JMG Realty also began using ValenceDocs to streamline its document management and reduce onsite paper storage. The cloud-based solution offers document storage and integrates with Blue Moon Software, which provides industry-standard leasing forms Click & Lease.
“This lease is recognized by eviction judges in every state and is the go-to form they are most familiar with; it takes care of all of our needs,” Acton Ross says. “It’s what most of the large management companies use—everyone used to have their own lease, and now there’s the statewide Click & Lease through NAA that is widely utilized.”
Acton Ross says offering technologies demanded by today’s residents should be of the highest priority for operators. To stay in the know about these trends, she recommends attending industry conferences and tradeshows, maintaining strong working relationships with vendors readily absorbing data and insights from resident surveys.
JMG Realty implemented its white-labeled mobile apps because of its ongoing assessment of what residents want in terms of technology.
“We’re seeing a real trend: People don’t use laptops anymore,” Acton Ross says. “They use their mobile devices to search the web and to complete tasks. So, to have a customized mobile app that gives residents access to their entire apartment community is incredible.”
JMG Realty's communities offer resident portals, but the apps create “a user experience that is much more personable, and they create a better connection between properties and residents,” according to Acton Ross.
The company also is venturing into the world of smart-home solutions to meet resident needs. But, Acton Ross says, it is proceeding cautiously.
“We are using smart locks on our new construction,” she says. “But we’re not signing off on the entire premise of a smart home. We’ve concluded at this point that residents aren’t willing to pay for things like being able to clap and turn the lights on or off or have Siri or Alexa do it. And residents also have privacy concerns. We just don’t believe the payback is there yet.”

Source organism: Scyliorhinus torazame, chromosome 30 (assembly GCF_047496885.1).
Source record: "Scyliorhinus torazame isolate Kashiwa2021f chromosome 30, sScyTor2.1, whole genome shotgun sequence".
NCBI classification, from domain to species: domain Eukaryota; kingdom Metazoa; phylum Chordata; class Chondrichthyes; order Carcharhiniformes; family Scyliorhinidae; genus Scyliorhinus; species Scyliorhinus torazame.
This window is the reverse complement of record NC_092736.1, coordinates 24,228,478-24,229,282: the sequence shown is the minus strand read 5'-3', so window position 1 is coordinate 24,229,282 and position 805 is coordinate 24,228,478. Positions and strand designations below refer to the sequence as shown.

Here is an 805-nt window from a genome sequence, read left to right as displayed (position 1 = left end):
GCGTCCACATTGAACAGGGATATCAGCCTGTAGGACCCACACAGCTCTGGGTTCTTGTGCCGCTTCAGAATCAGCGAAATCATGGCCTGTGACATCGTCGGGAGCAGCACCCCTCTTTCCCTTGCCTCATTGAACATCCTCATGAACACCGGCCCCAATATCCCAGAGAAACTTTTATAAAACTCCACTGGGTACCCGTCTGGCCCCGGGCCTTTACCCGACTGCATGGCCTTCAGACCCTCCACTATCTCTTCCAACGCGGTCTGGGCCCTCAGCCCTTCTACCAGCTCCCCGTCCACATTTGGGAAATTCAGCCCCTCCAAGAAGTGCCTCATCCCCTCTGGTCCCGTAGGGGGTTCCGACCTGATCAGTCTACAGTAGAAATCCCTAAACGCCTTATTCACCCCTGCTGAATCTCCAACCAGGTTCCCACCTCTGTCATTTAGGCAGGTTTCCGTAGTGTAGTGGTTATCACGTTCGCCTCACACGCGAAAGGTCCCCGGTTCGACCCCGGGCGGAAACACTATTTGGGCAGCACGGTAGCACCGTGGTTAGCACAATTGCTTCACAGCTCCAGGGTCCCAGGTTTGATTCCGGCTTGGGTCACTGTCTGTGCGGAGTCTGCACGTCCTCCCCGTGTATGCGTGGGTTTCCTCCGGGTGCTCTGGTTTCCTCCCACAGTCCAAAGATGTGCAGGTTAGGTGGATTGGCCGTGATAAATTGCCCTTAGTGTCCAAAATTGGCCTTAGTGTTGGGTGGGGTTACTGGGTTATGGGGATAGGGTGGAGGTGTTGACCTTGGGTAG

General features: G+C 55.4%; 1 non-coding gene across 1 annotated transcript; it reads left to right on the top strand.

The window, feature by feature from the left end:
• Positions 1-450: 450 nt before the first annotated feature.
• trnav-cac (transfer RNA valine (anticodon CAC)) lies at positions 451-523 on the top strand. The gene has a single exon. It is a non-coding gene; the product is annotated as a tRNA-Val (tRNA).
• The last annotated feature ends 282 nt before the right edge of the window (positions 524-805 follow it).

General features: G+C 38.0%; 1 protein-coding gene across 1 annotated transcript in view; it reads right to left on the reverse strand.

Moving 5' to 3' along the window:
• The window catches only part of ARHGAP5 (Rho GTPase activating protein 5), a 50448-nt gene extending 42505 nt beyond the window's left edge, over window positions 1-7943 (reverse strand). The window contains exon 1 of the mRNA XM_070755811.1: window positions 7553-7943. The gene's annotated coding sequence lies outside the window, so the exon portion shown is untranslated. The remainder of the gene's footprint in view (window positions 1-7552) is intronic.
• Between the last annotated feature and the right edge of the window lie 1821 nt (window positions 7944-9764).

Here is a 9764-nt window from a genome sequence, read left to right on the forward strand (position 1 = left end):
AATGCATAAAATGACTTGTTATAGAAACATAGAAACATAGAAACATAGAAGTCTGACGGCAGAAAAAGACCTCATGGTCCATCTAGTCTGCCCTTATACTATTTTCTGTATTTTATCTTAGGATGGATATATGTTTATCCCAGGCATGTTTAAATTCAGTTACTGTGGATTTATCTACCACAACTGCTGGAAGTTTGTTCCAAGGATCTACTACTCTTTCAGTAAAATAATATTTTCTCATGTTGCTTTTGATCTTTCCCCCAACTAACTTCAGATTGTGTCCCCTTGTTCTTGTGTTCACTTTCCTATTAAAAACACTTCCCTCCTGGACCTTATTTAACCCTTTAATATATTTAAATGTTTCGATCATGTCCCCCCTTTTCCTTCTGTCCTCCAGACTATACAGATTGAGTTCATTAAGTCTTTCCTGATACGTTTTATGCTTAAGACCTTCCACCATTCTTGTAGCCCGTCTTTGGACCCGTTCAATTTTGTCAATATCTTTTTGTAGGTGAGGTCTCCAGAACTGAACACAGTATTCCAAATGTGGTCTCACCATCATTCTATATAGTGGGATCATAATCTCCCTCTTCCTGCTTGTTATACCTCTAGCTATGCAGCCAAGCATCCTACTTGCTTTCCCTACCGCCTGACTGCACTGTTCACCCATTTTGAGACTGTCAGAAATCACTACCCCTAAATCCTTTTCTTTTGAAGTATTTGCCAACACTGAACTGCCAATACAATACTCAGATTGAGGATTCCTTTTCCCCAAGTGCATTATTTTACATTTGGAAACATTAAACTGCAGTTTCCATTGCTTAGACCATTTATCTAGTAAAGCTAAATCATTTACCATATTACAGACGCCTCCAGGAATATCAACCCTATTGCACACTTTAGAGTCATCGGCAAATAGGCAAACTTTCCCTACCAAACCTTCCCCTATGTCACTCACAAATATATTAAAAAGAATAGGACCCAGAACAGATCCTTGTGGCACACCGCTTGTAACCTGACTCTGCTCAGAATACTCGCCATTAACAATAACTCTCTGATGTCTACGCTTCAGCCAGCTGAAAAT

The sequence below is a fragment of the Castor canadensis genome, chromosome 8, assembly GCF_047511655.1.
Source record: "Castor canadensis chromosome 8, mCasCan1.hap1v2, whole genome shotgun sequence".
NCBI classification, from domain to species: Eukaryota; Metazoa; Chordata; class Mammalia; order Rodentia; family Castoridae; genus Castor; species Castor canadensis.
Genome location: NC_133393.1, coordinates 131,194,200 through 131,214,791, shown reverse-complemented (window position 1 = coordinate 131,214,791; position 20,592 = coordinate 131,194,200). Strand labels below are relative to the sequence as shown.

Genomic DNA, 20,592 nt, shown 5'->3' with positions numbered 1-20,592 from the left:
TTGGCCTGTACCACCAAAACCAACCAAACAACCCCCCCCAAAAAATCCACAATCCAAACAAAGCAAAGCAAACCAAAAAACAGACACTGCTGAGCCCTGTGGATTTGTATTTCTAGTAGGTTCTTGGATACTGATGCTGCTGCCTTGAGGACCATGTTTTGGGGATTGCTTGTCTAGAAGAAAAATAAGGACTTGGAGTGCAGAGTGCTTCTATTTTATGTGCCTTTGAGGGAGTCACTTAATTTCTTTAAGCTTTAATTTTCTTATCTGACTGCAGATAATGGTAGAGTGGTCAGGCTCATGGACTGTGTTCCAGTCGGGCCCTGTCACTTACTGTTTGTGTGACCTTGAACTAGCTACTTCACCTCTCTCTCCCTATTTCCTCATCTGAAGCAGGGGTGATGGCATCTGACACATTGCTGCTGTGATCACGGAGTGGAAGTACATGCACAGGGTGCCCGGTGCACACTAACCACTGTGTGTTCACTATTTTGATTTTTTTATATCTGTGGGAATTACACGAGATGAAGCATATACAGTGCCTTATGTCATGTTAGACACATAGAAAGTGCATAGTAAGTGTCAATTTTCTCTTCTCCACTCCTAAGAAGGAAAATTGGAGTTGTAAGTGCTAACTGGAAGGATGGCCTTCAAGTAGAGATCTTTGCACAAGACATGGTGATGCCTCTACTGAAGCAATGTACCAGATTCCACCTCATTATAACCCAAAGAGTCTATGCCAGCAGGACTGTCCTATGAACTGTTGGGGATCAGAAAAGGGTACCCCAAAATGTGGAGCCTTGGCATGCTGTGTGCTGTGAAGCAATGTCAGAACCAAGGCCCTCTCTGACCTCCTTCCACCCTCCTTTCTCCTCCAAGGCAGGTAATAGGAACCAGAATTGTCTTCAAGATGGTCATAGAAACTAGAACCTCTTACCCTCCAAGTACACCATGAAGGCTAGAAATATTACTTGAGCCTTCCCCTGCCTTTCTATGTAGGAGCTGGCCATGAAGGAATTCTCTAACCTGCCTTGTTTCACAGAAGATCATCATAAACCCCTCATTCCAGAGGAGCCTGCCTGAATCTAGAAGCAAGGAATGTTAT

Making It Work
In addition to looking for efficiencies when possible, apartment companies undertaking digital renovations should pilot technologies before implementing them across entire portfolios, according to Acton Ross.
“We vet our technologies and vendors very, very carefully,” she says.
“We’re challenged by the fact that the marketplace is always changing. There’s always something newer and greater out there,” adds Matt Moncrief, Manager of Systems Training and Support at JMG Realty who works closely with Acton Ross on the implementation of technologies. “But I think if we do enough due diligence about the product and the product roadmap, we can get a sense for where we may be going with the product and what the longevity might be like on our properties. We’re taking a more methodological approach to vetting out our applications than we probably have before.”
In the end, operators looking to optimize their technology offerings should commit themselves to a never-ending process.
“Some people want to put something in place and then forget about it and assume it’s going to be the end-all, be-all forever, but it’s not,” Acton Ross says. “As technology continues to grow, you need to evaluate and re-evaluate and re-evaluate and see if there is a better way of doing it. The answer may be no, and the answer may be yes.”